The Eton Thundergod is just 9mm thick but it packs a giant 5000mAh battery

Something that often confuses the general consumer is why there is a fascination with making things smaller and lighter, especially when it comes to smartphones. An example is the Gionee Elife S5.5 which pushed the limits and managed to get the form factor down to 5.55mm at its thickest point, but it had many people trying to understand the point of making things so thin, and expressing that they would rather have larger capacity batteries. 

More often than not, the tech industry performs these feats as an engineering proof of concept; it paves the way for future generations of phones to be able to pack more features into a smaller form factor.

Taking the lessons of yesterday, the Chinese company Eton has decided to manufacture a smartphone that is 9mm thick-- just slightly thinner than the iPhone 4S-- yet it has a giant 5000mAh battery that the manufacturer claims will deliver a whopping 1100 hours standby (that's just short of 46 days for those who don't want to pull out their calculator).

The Eton "Thundergod" (or "Thor") is powered via the eight-core Mediatek MTK6592 chipset, clocked at either 1.7ghz or 2.0ghz. No details on what sort of display the Eton smartphone will have, however it will pack a Mali-450 GPU and a very reasonable 2 GB of RAM. Given that it has a Mediatek chipset however, it will most likely only run Android 4.2.

This is a large step up from Lenovo's large battery smartphone offering: the S860 that is due to be released in a couple of months is thicker than the Eton Thundergod and has 20% less battery life.

Source: MTKSJ | Image via MTKSJ

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Eton need to consider battery business.
They can manufacture battery for Apple, Samsung, lg, Lenovo and other famous brand. So customer can buy it and improve their gadget life time

how many cells is it? if that's just ONE cell with that mush power, they could make laptop batteries that last for at least 3 days whith slightly below constant usage.

I'm using a 7,000 mAh ZeroLemon battery with my Galaxy S3. This thing won't die, whatever I try!

Unplugging the phone at 6am in the morning, coming back home at 6pm, with 68-70% battery left (4hours+ screen time) is simply amazing!

myxomatosis said,
I'm using a 7,000 mAh ZeroLemon battery with my Galaxy S3. This thing won't die, whatever I try!

Unplugging the phone at 6am in the morning, coming back home at 6pm, with 68-70% battery left (4hours+ screen time) is simply amazing!


whats not amazing is that your phone probably looks like a brick.

Soldiers33 said,

whats not amazing is that your phone probably looks like a brick.

Do you think I carry a phone to look good? ;) I said "Galaxy S3", not "iPhone".

I actually use my phone, a lot... I'm not carrying an iPhone around to look like a fashionista ;)

5000 mAh is really high, but saying that it lasts 46 days on standby is misleading. What matters is how long it lasts under normal use.

Enron said,
I'd be nervous about this battery. It might explode.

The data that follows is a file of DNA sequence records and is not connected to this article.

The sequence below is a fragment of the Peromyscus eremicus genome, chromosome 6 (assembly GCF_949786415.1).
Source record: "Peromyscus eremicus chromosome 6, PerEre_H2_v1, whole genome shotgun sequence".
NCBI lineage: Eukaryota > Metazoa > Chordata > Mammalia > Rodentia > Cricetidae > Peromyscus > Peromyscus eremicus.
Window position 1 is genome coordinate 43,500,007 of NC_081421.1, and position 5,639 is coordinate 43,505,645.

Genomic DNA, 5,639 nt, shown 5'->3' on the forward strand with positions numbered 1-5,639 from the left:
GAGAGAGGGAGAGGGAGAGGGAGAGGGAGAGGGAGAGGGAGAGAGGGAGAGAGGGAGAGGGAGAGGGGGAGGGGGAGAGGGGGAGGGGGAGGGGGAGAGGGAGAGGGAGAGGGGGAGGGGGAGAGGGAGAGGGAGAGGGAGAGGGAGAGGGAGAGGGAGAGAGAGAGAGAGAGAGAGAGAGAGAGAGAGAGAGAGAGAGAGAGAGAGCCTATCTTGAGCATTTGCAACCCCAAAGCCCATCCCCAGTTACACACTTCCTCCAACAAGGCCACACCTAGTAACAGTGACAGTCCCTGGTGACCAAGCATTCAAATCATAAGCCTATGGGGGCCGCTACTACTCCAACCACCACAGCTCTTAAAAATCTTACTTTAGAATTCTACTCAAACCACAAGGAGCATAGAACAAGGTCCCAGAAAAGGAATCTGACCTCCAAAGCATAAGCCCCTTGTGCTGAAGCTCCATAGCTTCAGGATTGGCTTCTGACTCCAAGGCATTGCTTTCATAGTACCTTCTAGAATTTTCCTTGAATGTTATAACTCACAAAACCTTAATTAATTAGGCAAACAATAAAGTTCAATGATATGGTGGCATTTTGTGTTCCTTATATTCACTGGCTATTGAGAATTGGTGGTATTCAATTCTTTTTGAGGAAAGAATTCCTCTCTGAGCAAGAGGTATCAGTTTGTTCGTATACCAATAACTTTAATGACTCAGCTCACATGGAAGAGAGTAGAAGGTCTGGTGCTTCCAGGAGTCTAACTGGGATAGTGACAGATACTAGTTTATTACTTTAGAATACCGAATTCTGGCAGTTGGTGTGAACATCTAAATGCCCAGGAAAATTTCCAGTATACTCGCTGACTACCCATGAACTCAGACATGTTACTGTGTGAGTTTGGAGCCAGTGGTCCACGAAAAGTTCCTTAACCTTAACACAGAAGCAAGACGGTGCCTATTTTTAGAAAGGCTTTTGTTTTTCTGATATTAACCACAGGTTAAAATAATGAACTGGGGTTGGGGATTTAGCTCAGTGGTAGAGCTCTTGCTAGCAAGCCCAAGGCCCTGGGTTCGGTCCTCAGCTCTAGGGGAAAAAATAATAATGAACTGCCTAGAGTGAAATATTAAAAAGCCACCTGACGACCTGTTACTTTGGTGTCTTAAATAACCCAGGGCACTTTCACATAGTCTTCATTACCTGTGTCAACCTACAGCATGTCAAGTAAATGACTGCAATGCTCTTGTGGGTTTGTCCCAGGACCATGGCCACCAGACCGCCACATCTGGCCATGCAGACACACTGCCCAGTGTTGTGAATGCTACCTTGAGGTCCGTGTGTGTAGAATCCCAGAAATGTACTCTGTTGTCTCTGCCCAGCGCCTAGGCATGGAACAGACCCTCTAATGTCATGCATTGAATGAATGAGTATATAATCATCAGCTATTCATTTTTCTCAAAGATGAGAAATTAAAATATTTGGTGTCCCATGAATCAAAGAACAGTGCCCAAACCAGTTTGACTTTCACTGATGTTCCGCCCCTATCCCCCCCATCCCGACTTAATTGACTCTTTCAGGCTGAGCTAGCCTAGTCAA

Yeah there's a tiny nuclear reactor in that battery :shiftyninja:

Exactly... It's a real concern.

Key questions on technology like this:

1. How quickly does it drain? A high charge draining quickly is of little use.
2. How quickly does it charge?
3. How sensitive to warm/cold temperatures is it?
4. How safe is it?

New battery technology doesn't happen all too often and that's because there are many boxes to tick. For a company, those four isn't even enough, since they also need to be fairly easy to manufacture too, at a low cost.

ReptileX said,
Were they inspired by Raiden?

Do you mean the Zopo ZP820? Raiden is actually "Raijin," who is the Japanese god of thunder. "Lei Shen" (雷神) is the Chinese/Taoist god of thunder, so they may very well have been inspired by Zopo.

Haha, noope. If you're looking for the cheapest battery, yes, chances are it will be made in China. But believe me there are many more countries that produce batteries.

I pray to God they include this in the iPhone 6.
After installing iOS 7.1, I noticed that my battery has taken a hit and it drains much faster than before.

I pray to God Apple dies in a fire after iOS7.
Bigger battery capacities shouldn't compensate for poor, battery draining, programming.

Anyway, this large capacity looks interesting. Maybe we'll finally get to a point where we can keep our portable devices very usable for a week without a recharge (I just wonder how long the charging takes).

Battery life hasn't taken a hit at all on my iPhone 5s, nor did iOS 7 on my iPhone 5. Maybe because I've limited background app refresh?

Thief000 said,
I pray to God Apple dies in a fire after iOS7.
Bigger battery capacities shouldn't compensate for poor, battery draining, programming.

Well I'm aware we've had smart phones for decent amount of time, but really we haven't had that many years of programmers having to deal with so many features while having to take into consideration power consumption as an extremely large factor.

Battery technology is not keeping up with our usage demands. We want wifi, 4g, powerful cpus, good graphics and hi-res screens in thinner, lighter devices, along with batteries that last days and can recharge quickly and we don't want to have to replace the battery ever. Sure, poor programming is a thing, and quite honestly everyone knows any old iPhone that gets updated gets it's battery drained quicker, but it's not completely to blame.

Our demands for what we expect in a portable device have risen drastically from when we first had mobile phones, and it's difficult to keep up with.